The old saw about a young man sowing his oats before settling down now seems quaint, if not altogether stupid. Why should anyone put a stop clock on sowing oats? Just as important, why shouldn't women ditch the clock as well? To top things off, why should marriage act as a brake on sowing oats with other partners?
That's one of the take-aways from a lengthy New York Times Magazine article, "Is an Open Marriage a Happier Marriage?" Written by Susan Dominus, a staff writer for the magazine, the piece draws on anecdotes from more than 50 persons who live in open marriages, arrangements where cheating is the norm. It is available online and will appear in print on May 14, the Times' Mother's Day gift.
Cheating sounds judgmental, and that is one characteristic that cannot be tolerated: "nonmonogamous" relationships is the preferred euphemism. Must all parties to this condition give their consent? Not always. But many do, and Dominus tells us that the gals are more likely to initiate it than the guys. Looks like the "comfortable concentration camp" of suburban marriages described by Betty Friedan has found a sure-fire way to escape the ennui.
Dominus cites Dan Savage as a contemporary exponent of open marriages. This is not exactly reassuring. It would be more accurate to say that this gay-happy sex columnist has not found a sexual act he doesn't like. It would be like asking an alcoholic to offer his opinion on a new whiskey. What's not to like?
The reader is introduced to several open marriage couples, all of whom are convinced that they are not the dysfunctional ones—the rest of us are. Let's start with a couple from Seattle.
Tim and Luce met in their early 20s, got married, and had two children. When Luce hit 40, she discovered she was in a midlife crisis. For her that meant she wanted more sex, but not with Tim. "I felt like, I don't want to be kinky with you—I want something different." Like, well, if that's how she felt, then why not just go for it? Feelings are dispositive, are they not?
What convinced Luce to mess around was listening to an NPR show on the virtues of promiscuity. She was sitting in her car in her driveway when the bells began to chime. No, I am not making this up.
She figured there were some not so nice things to consider. "Could they go without a condom, if everyone tested clean and the relationship seemed to have potential? Could one's spouse's partner veto the other spouse's new love interest, if that person had an S.T.D.?" Good questions, but isn't this getting a bit judgmental?
Tim and Luce are six years into their open marriage, and the four partners get together for drinks. What about the kids? Tim says they have learned "that their parents are a little bit different." But maybe not that much—they live in Seattle.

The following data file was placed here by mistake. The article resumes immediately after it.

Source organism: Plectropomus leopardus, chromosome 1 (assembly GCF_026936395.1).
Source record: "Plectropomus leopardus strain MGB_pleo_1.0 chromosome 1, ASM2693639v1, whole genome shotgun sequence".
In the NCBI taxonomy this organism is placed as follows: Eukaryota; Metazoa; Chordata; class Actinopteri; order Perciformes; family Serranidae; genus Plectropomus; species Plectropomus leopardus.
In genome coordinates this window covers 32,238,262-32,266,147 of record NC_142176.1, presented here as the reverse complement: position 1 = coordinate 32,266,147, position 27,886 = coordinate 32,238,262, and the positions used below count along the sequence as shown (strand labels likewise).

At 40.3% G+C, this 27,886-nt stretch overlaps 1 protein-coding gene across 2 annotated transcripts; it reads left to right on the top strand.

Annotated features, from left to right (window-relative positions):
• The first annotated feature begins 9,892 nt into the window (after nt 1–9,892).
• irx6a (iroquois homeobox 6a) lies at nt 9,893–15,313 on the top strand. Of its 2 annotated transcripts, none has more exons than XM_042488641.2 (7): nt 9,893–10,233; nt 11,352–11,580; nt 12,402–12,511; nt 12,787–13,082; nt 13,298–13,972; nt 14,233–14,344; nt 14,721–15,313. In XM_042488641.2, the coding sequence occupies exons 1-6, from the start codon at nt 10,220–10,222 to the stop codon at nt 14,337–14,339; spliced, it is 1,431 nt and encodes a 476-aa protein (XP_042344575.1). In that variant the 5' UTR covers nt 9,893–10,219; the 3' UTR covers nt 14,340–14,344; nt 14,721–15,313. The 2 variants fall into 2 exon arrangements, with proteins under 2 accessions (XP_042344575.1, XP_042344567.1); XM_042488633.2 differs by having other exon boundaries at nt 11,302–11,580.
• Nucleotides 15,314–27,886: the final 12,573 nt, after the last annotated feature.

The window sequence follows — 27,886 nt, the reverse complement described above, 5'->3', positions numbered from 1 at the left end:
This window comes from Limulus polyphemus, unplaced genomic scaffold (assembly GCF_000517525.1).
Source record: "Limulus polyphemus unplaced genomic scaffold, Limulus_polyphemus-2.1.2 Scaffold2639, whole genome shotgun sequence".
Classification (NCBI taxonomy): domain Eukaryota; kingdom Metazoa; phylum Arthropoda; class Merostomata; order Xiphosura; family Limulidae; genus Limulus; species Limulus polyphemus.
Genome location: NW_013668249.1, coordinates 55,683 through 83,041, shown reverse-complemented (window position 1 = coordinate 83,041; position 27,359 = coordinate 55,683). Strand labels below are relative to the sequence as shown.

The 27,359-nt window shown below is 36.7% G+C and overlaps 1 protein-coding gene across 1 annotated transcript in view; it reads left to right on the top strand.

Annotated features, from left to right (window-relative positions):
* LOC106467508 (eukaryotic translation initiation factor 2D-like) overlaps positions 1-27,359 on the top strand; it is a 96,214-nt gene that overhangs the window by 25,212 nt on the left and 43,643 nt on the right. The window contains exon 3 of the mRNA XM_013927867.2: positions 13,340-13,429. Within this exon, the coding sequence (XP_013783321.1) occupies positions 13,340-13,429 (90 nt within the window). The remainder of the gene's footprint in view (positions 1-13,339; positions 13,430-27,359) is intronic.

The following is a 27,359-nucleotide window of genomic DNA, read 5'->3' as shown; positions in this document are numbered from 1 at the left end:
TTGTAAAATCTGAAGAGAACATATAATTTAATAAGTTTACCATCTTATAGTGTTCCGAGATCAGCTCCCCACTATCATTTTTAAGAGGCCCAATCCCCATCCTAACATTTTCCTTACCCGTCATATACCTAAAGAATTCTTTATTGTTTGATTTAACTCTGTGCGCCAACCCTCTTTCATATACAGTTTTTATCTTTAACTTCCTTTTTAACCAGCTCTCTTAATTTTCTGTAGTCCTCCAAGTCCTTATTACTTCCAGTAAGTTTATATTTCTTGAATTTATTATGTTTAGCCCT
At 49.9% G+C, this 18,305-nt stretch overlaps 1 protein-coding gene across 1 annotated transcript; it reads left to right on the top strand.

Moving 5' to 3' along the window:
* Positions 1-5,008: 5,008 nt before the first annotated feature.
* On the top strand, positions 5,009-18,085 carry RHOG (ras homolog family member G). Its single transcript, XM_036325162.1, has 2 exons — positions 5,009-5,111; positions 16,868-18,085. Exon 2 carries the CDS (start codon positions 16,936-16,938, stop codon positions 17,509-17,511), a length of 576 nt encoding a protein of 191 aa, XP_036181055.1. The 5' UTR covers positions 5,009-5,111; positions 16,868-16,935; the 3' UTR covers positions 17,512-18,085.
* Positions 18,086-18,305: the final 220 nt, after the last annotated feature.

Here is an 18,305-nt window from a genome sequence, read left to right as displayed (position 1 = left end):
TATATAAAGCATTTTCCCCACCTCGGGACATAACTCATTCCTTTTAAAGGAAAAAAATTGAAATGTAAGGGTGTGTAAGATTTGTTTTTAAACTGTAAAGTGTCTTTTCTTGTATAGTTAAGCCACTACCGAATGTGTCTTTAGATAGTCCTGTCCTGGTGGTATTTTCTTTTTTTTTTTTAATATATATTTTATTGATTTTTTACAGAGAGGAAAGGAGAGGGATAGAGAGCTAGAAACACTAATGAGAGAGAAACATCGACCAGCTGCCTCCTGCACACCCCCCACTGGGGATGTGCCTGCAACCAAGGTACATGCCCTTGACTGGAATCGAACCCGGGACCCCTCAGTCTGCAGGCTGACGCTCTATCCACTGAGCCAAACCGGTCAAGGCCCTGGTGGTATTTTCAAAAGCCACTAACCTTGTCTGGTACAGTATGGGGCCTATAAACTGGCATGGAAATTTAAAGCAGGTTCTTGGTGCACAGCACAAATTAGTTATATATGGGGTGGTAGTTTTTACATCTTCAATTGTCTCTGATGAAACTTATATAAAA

Susan met her man through Tammy Nelson, a therapist known for matching couples up who want to experience a "nonmonogamous" relationship. Susan, who is from Kenya, is also a therapist, and she counsels those in open marriages. She got lucky and met a home town boy, an immigrant from Kenya, and they moved in together. But then he started dating some other gal, and Susan went ballistic. "At the peak of one fury, she grabbed his phone and sent the girlfriend a text: 'Get your own boyfriend.'"
That wasn't very nice. It was also judgmental and possessive. Which is why Susan the therapist sought therapy with Tammy, "working by Skype to identify the source of her own jealousy." Good medium.
Much of the article focuses on Daniel and Elizabeth. Liz was not exactly a swinger in bed, blaming her Catholic parents for her staleness. Dan wasn't happy either. Naturally, they were in therapy. Then a light went off in Dan's head: Why not have sex with someone other than Liz? He told her about his interest, but she shot it down.
Then Liz got Parkinson's disease. At a Parkinson's fundraiser, lo and behold, she met Joe. The two had similar symptoms and soon started bonding. Next thing you know they're getting it on, but when Dan found out, he was bummed. Liz reasoned that it was his idea to sleep around, so what right did he have to be judgmental? Excellent point.
Then Dan met a gal to fool around with, but that didn't sit too well with Liz. Why not? "She and Joseph had waited for months before having intercourse, building the relationship first; Daniel did not wait, which bothered Elizabeth." But what right did she have to put a stop clock on Dan? There's that judgmental thing again.
Liz was still seeing Joe one year later, but not all was well. "The fact that Joseph's wife didn't know troubles her, and she wrestled with guilt." Surely more therapy can fix that.
If this doesn't sound like a Lifetime chick flick, the ending will. The author, who is married, got so hot doing all these interviews that she wanted to put some spice in her life, too. She met a guy in a hotel who seemed like the right one to experiment with, but she didn't take the plunge.
What stopped her? It wouldn't be fair to her husband, she thought. There is no need to congratulate her—she was not pleased with her decision. She accused herself of "instinctively acting out a familiar, but also ridiculous, paradigm of marriage, one in which we collude in the fiction that no one of the opposite sex ever draws our interest."
Sounds like another candidate for therapy.
Bill Donohue is President and CEO of the Catholic League for Religious and Civil Rights, the nation's largest Catholic civil rights organization. He was awarded his Ph.D. in sociology from New York University and is the author of seven books and many articles.